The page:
~ the blue dog

  11. Anonymous Avatar
    Anonymous

    “Honestly, I don’t understand how any individual could see a downside to Jerry Kilgore’s campaign reaction to Marrs”

    Again: I didn’t see a downside in it. I saw something ridiculous in the near beautification of something that makes obvious political sense coupled with the celebration of one of the most common and meaningless of political pufferies: the call for decorum and sticking to the issues.

  12. James Atticus Bowden Avatar
    James Atticus Bowden

    I didn’t comment yesterday on this issue, but decided to finally do so today. The point for me is what is the ‘bigotry’ from the original post.

    First, a digression. In 2000 in the conservative 1st Cong District, Paul Jost was leading a field of 5 or so. Mike Rothfeld was number 2 (I believe) in the polls and Jo Ann Davis was number 3. Mike attacked Paul for supporting homosexual issues when he lived in Alexandria. The tone was strident to say the least. The result was a huge drop in the polls for both and win for Jo Ann on election day. So, even though campaigns from both parties and independents go to rhetorical excesses for personal characterizations continuously, there is something to be said for Virginia voters stomach for it – and preference for a more lady-like and gentlemanly discussion of issues. Not that many pols will listen.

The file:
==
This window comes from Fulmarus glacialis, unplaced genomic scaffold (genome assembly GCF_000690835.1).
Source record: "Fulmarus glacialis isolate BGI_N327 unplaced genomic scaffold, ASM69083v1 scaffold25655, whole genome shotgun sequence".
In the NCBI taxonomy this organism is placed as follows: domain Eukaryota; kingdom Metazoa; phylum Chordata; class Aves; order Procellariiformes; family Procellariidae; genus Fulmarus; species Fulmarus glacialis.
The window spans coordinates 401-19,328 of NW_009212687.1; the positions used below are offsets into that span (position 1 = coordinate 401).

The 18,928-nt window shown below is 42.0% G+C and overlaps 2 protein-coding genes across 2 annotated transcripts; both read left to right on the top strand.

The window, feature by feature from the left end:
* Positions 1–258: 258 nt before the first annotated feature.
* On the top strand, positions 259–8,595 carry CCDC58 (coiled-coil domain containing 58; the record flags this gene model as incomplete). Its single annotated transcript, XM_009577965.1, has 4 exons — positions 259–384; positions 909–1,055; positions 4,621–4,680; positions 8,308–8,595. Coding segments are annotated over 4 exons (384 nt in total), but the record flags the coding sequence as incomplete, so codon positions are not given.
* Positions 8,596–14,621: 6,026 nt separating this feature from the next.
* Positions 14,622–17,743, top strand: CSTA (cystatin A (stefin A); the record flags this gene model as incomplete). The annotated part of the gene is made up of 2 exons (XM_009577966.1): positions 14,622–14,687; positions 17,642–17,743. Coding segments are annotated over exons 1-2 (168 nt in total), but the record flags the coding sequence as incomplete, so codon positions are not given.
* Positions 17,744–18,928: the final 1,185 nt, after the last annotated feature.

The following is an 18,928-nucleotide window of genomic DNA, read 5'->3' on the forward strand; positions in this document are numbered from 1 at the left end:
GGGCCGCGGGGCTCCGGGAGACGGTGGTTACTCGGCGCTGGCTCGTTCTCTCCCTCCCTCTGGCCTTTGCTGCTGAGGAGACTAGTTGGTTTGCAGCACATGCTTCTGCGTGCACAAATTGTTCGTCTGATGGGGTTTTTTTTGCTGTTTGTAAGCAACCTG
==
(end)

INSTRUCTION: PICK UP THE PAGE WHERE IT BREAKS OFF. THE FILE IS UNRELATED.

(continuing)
Back to the issue. If mentioning the donor’s homosexuality was bigotry, I’d like to know what is and isn’t bigotry. Everyone knows the point the candidate was trying to make. Got it. But, which adjectives, if truthful, are bigotry? If you mention the person’s race, religion, national origin, Yankeeness, sexual behavior (including adultery, pedophilia, incest, bestiality, etc), accent, education, intelligence, wealth, wife and family, or affliation with the Nazis, Klan, Commies, or ACLU – what constitutes bigotry?